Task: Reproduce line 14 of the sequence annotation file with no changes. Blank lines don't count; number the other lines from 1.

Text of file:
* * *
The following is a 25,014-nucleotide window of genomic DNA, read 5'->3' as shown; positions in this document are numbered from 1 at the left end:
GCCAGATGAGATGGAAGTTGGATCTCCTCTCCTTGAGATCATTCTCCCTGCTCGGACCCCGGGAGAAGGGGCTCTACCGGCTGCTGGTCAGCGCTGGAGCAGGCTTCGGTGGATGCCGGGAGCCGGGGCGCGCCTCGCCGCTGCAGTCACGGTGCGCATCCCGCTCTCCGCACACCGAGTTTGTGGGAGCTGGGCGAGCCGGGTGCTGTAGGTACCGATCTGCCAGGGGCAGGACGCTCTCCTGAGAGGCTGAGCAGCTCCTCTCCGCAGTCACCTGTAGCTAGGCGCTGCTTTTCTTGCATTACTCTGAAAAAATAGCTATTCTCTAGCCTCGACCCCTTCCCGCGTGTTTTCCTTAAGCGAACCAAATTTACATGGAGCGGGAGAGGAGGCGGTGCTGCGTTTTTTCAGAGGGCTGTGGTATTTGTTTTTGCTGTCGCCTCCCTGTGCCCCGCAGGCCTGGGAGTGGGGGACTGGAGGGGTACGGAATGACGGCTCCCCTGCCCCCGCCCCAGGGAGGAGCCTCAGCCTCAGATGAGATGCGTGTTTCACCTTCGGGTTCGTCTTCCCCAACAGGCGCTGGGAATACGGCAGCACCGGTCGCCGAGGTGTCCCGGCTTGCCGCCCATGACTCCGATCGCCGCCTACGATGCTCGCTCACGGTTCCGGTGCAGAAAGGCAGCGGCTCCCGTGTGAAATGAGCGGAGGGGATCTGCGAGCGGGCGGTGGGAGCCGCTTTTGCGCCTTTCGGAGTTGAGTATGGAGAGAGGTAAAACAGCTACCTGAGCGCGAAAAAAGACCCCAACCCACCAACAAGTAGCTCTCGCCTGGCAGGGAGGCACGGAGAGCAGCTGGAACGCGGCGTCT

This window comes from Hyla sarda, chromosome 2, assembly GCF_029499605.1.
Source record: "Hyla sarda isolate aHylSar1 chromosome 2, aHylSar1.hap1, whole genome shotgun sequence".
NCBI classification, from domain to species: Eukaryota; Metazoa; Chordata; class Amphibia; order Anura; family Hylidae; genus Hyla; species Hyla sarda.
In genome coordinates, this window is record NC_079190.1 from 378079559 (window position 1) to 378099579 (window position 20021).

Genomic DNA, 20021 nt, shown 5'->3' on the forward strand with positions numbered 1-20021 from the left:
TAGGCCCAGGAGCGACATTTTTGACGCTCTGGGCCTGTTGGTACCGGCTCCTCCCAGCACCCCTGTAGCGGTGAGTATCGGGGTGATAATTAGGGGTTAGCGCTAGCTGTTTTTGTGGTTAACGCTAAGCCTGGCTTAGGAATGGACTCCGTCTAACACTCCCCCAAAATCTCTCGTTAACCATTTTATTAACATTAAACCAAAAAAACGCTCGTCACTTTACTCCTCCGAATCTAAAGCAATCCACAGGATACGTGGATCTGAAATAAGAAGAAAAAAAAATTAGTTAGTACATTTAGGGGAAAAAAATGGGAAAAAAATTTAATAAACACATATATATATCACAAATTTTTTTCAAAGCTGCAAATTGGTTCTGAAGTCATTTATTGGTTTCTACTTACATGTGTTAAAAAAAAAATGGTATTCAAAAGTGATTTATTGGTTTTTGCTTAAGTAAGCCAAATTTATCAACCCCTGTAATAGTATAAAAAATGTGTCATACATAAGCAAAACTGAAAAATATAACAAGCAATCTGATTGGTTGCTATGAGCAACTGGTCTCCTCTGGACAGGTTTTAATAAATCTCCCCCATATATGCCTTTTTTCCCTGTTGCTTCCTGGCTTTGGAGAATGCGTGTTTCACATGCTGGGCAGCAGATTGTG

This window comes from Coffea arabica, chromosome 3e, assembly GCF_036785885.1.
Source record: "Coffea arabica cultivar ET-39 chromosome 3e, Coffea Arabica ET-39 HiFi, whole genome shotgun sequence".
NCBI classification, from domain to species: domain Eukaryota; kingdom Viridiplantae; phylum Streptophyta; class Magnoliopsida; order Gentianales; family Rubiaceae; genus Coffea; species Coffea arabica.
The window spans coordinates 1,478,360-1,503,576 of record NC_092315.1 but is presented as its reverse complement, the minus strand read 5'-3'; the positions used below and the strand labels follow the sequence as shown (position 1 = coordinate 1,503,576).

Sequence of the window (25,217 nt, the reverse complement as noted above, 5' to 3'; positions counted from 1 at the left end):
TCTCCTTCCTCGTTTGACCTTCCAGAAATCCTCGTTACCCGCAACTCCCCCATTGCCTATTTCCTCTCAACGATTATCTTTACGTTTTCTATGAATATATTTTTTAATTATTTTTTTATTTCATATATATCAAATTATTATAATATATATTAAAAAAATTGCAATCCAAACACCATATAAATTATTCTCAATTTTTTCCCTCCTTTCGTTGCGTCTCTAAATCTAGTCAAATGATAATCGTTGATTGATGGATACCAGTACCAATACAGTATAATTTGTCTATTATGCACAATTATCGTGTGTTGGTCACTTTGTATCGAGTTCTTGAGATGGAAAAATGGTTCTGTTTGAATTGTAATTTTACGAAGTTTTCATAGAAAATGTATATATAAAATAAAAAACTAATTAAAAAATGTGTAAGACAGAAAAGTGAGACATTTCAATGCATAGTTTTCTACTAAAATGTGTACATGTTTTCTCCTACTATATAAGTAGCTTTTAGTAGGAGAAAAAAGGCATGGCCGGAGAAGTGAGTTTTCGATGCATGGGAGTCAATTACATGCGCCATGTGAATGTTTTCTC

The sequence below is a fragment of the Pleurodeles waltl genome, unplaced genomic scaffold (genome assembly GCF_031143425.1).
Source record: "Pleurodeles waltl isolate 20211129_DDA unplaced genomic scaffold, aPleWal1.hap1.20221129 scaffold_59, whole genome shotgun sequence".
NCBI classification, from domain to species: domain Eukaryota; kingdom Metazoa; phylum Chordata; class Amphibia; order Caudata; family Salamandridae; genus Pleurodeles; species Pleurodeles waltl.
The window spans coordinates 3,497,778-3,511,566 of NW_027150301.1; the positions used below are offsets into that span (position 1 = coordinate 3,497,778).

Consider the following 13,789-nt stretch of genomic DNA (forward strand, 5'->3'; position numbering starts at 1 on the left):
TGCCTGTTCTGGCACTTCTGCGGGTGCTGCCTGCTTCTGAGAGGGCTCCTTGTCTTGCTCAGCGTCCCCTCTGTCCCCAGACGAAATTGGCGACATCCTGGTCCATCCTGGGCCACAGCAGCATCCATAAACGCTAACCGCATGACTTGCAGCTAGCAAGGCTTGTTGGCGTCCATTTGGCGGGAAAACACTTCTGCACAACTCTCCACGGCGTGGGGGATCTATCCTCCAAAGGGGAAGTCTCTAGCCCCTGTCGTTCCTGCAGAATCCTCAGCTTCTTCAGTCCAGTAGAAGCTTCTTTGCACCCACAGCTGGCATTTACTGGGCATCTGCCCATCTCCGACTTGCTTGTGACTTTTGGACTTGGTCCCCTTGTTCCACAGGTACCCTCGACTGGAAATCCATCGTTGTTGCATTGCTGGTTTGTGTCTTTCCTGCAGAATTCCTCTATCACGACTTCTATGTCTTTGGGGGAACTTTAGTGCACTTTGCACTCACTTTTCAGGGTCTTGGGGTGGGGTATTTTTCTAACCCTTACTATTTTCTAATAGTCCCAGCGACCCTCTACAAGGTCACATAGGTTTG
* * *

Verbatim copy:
TCTCCTTCCTCGTTTGACCTTCCAGAAATCCTCGTTACCCGCAACTCCCCCATTGCCTATTTCCTCTCAACGATTATCTTTACGTTTTCTATGAATATATTTTTTAATTATTTTTTTATTTCATATATATCAAATTATTATAATATATATTAAAAAAATTGCAATCCAAACACCATATAAATTATTCTCAATTTTTTCCCTCCTTTCGTTGCGTCTCTAAATCTAGTCAAATGATAATCGTTGATTGATGGATACCAGTACCAATACAGTATAATTTGTCTATTATGCACAATTATCGTGTGTTGGTCACTTTGTATCGAGTTCTTGAGATGGAAAAATGGTTCTGTTTGAATTGTAATTTTACGAAGTTTTCATAGAAAATGTATATATAAAATAAAAAACTAATTAAAAAATGTGTAAGACAGAAAAGTGAGACATTTCAATGCATAGTTTTCTACTAAAATGTGTACATGTTTTCTCCTACTATATAAGTAGCTTTTAGTAGGAGAAAAAAGGCATGGCCGGAGAAGTGAGTTTTCGATGCATGGGAGTCAATTACATGCGCCATGTGAATGTTTTCTC